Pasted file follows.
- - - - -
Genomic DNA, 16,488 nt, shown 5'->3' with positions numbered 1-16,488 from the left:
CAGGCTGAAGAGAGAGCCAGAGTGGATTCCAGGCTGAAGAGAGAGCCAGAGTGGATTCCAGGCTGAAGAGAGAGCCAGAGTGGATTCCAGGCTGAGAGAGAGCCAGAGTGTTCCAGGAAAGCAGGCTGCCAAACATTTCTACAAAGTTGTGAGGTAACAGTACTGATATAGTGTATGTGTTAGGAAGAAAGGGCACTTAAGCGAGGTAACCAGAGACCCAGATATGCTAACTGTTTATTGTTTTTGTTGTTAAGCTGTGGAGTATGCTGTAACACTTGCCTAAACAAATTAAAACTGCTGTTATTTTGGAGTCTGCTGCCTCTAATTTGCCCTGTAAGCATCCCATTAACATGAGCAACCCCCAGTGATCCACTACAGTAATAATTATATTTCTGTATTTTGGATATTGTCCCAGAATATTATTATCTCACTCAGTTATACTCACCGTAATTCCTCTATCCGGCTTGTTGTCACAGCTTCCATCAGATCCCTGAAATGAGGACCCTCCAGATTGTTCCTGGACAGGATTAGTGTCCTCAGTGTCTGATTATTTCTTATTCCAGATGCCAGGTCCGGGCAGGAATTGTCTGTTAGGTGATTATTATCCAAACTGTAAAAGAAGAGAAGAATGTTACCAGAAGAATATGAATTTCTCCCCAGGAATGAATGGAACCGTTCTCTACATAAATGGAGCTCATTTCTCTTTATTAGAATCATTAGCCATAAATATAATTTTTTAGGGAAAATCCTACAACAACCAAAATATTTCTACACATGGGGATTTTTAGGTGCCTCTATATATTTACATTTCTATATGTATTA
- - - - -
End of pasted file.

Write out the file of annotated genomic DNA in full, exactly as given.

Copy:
Genomic DNA, 16,488 nt, shown 5'->3' with positions numbered 1-16,488 from the left:
CAGGCTGAAGAGAGAGCCAGAGTGGATTCCAGGCTGAAGAGAGAGCCAGAGTGGATTCCAGGCTGAAGAGAGAGCCAGAGTGGATTCCAGGCTGAGAGAGAGCCAGAGTGTTCCAGGAAAGCAGGCTGCCAAACATTTCTACAAAGTTGTGAGGTAACAGTACTGATATAGTGTATGTGTTAGGAAGAAAGGGCACTTAAGCGAGGTAACCAGAGACCCAGATATGCTAACTGTTTATTGTTTTTGTTGTTAAGCTGTGGAGTATGCTGTAACACTTGCCTAAACAAATTAAAACTGCTGTTATTTTGGAGTCTGCTGCCTCTAATTTGCCCTGTAAGCATCCCATTAACATGAGCAACCCCCAGTGATCCACTACAGTAATAATTATATTTCTGTATTTTGGATATTGTCCCAGAATATTATTATCTCACTCAGTTATACTCACCGTAATTCCTCTATCCGGCTTGTTGTCACAGCTTCCATCAGATCCCTGAAATGAGGACCCTCCAGATTGTTCCTGGACAGGATTAGTGTCCTCAGTGTCTGATTATTTCTTATTCCAGATGCCAGGTCCGGGCAGGAATTGTCTGTTAGGTGATTATTATCCAAACTGTAAAAGAAGAGAAGAATGTTACCAGAAGAATATGAATTTCTCCCCAGGAATGAATGGAACCGTTCTCTACATAAATGGAGCTCATTTCTCTTTATTAGAATCATTAGCCATAAATATAATTTTTTAGGGAAAATCCTACAACAACCAAAATATTTCTACACATGGGGATTTTTAGGTGCCTCTATATATTTACATTTCTATATGTATTA